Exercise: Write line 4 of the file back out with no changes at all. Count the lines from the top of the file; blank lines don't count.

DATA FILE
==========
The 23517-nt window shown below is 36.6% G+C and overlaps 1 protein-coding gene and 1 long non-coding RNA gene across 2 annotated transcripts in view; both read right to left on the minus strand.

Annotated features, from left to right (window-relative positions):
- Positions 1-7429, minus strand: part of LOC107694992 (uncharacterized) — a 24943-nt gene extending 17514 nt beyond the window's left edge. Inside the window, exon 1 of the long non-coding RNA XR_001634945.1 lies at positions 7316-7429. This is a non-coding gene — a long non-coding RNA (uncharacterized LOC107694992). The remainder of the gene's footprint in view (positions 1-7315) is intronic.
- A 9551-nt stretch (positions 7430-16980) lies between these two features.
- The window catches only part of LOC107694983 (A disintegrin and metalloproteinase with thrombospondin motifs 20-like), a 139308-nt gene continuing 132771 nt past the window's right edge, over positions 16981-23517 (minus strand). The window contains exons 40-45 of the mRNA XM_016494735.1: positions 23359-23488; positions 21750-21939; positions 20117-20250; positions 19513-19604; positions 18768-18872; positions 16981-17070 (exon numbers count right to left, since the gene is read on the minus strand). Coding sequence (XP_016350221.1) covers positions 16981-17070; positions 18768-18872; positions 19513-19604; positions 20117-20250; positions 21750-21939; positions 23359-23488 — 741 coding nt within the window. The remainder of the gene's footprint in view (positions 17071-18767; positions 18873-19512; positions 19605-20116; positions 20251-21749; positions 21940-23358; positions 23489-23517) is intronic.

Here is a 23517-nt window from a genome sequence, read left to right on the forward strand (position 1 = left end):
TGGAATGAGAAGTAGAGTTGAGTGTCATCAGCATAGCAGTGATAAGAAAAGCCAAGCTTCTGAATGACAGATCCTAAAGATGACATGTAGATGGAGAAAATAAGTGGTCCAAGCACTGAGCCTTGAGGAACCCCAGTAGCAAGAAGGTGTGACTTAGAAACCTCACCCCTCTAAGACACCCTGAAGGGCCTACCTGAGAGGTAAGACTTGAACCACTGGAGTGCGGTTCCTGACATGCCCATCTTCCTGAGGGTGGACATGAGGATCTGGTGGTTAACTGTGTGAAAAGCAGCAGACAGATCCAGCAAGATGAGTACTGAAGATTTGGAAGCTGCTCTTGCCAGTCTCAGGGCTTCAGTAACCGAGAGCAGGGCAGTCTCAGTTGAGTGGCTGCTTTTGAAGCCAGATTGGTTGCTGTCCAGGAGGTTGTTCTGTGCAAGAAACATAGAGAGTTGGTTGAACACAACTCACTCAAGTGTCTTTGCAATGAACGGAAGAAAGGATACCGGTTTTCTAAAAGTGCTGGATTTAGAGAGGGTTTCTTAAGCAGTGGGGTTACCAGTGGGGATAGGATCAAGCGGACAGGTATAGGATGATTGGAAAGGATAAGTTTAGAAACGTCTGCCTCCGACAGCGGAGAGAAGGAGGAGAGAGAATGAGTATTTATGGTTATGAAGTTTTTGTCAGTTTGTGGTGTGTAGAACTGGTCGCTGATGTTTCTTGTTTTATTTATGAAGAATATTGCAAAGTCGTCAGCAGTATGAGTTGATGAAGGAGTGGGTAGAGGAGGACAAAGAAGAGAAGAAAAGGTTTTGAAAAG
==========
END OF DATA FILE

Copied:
- A 9551-nt stretch (positions 7430-16980) lies between these two features.